Even in the relatively small yard of his Brookline home and office, Olmsted created a winding gravel footpath—complete with a bench—that beckons one to take a stroll. When most of us think about laying a stone path in our yard, it’s often to get from one place to another: From the deck to the shed, from the driveway to the front door. But maybe a path doesn’t have to go anywhere at all.
Surprisingly, Olmsted didn’t like the concept of “gardening” and frowned upon showy flowers or prized specimens that called too much attention to themselves. Just as he wanted his parks to be enjoyed by all social classes, he valued an egalitarian landscape that worked in harmony.
On one occasion, he noted that while a bright hybrid flower in a glass vase may capture our immediate attention, a common wildflower in a grassy meadow may touch us more deeply and have a more soothing influence—though we’re barely aware of seeing it, as it’s just one piece in a greater pastoral portrait.
While a stately tree or favored fall bloomer can certainly serve as an anchor for your larger landscape, Olmsted believed each element in a design should, more importantly, be part of the greater, cohesive whole—to be taken in all together, and not as individual pieces.
Remember that function matters
Olmsted valued function over form. “Service must precede art,” Olmsted wrote. “So long as considerations of utility are neglected or overridden by considerations of ornament, there will be no true art.”
Nature offers us so many useful creations. Use them. If your basement experiences water seepage, maybe your soil could benefit from some beautiful but thirsty plants, like winterberry or tatarian dogwood. If you like to cook with fresh ingredients, then don’t waste time with pretty flowers—plant some chives, rosemary, or a full vegetable garden. If your living room roasts in the summer sun, maybe it’s worth planting some deciduous shade trees.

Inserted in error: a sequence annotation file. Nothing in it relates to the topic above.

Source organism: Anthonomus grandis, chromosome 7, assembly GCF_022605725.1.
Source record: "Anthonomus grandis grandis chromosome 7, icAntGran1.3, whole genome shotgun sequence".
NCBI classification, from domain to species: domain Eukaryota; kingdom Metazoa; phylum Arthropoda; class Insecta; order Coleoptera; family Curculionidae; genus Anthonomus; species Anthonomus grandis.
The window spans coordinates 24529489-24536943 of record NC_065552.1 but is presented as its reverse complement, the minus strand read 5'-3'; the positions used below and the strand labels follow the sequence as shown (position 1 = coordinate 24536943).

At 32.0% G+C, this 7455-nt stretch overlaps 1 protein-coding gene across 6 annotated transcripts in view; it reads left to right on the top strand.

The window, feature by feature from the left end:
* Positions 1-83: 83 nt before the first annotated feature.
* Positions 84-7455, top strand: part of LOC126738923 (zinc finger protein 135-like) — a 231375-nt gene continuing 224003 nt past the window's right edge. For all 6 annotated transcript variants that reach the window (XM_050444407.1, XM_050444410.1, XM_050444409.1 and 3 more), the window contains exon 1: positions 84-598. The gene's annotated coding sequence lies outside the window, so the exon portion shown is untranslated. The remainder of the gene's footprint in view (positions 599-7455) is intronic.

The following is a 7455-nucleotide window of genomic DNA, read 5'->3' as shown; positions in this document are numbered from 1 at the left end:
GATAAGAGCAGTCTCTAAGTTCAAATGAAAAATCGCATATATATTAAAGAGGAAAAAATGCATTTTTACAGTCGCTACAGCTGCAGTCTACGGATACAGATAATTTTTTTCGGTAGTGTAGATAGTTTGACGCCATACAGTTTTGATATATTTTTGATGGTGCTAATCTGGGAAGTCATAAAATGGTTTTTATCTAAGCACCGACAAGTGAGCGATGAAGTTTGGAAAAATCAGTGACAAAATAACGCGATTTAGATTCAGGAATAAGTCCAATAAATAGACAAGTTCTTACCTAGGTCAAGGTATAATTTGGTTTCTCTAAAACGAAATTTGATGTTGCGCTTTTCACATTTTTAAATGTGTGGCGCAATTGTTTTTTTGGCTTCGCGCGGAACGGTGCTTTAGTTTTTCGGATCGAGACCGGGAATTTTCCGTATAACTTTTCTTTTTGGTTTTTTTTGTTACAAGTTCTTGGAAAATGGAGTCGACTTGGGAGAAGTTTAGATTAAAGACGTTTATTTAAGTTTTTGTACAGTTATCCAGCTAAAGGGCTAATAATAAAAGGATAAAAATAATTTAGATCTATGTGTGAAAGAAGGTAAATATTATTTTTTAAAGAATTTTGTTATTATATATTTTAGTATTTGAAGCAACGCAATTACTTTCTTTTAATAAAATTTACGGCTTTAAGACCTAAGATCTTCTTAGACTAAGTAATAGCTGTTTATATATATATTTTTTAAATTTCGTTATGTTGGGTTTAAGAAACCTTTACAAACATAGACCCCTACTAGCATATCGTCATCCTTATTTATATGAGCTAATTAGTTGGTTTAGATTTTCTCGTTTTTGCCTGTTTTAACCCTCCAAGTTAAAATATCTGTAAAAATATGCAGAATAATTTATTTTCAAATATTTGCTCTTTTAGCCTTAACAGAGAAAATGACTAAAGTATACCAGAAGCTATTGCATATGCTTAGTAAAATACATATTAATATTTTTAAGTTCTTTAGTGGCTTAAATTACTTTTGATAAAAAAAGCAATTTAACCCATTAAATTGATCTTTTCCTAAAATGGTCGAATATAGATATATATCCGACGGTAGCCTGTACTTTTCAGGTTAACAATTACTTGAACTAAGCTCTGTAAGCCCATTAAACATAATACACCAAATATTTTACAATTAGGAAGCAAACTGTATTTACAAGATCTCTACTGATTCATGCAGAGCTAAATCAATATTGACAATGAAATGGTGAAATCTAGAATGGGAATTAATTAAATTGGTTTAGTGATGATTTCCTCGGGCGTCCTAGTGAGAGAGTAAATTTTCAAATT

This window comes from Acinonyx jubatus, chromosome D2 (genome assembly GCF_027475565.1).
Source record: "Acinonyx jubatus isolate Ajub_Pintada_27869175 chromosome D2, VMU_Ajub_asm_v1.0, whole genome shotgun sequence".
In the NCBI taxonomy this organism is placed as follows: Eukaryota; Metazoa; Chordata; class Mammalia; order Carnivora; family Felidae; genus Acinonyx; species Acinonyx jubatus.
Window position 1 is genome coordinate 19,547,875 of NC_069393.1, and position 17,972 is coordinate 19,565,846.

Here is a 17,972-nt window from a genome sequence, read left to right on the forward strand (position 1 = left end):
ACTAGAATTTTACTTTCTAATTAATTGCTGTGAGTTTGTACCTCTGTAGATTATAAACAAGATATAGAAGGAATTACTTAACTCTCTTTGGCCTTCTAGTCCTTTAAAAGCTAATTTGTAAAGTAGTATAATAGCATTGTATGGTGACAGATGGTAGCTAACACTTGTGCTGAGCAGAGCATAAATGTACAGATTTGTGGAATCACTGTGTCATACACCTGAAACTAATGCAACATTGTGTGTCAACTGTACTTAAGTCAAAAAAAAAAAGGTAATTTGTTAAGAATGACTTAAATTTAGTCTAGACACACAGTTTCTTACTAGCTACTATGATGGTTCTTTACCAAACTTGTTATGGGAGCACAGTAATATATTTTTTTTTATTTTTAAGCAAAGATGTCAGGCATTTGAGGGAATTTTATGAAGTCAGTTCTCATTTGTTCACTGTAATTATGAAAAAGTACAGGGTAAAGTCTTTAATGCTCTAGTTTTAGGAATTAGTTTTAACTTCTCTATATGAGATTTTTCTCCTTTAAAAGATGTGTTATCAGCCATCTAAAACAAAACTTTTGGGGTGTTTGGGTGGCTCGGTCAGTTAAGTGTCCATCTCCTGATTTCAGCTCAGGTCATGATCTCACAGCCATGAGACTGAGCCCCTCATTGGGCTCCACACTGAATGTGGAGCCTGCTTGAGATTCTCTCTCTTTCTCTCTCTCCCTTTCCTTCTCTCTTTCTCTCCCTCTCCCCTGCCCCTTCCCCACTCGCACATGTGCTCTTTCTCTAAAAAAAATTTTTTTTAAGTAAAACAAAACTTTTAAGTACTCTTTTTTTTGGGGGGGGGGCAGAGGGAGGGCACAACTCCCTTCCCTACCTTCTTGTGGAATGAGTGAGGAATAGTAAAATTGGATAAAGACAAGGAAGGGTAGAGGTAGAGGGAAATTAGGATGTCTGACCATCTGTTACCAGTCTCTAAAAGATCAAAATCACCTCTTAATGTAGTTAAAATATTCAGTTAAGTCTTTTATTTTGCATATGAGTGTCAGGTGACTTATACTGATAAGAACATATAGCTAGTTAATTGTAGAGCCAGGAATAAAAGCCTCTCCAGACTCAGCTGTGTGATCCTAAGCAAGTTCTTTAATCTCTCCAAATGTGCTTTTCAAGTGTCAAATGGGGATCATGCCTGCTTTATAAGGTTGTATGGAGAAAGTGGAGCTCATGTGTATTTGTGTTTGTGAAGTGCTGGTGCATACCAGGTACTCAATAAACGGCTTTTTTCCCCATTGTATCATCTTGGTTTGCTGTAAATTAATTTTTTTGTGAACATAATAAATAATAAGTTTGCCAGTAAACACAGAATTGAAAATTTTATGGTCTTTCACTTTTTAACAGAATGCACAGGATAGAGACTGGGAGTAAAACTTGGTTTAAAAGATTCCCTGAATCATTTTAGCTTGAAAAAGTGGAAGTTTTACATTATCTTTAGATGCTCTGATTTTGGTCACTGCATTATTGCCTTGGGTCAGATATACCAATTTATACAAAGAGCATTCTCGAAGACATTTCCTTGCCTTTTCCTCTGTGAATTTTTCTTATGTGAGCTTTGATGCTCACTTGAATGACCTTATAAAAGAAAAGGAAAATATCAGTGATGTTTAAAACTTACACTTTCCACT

Know that it’s never too late
Maybe you’ve never pruned a plant in your life; maybe you’re not sure what pruning even means. Maybe you’ve lived in your home for five years or more, and have never once done anything to the yard. It doesn’t matter: It’s never too late to start.
The most famed landscape architect in American history didn’t design a park until the age of 35, and didn’t commit to the profession until age 43 — at a time when the average American male could only expect to live until about 40. After a short stint as a surveyor, Olmsted nearly died of scurvy sailing to China as a deckhand, ran a farm for six years without ever turning a profit, and reported on the Confederate South for the New York Times. Then he and Vaux designed one of the greatest public parks the world has ever seen.
Like the best gardeners, Olmsted was patient, and understood that his landscapes would take time (lots of time) to fully mature into masterpieces. He planted a hemlock tree in the carriageway of his Brookline home and office the same year he bought the place, knowing it would be a decades-long wait for the desired effect: An imposing centerpiece that anchors the estate’s entryway.
He also understood that people need more immediate payoff. As they churned the soil of Central Park in 1858, he and Vaux made sure to have at least one major feature ready for the public at the end of the first year: The Lake, which people could skate on, allowing them to enjoy the new park even in winter.
It will take years before this season’s saplings cast summer shade or grow boughs big enough for kids to climb. And it’s worth the wait. But you also deserve something to enjoy now, whether it’s a whimsical stone path, some berries to pick, or a tranquil spot to sit or entertain.
Published at Thu, 14 May 2020 19:00:00 +0000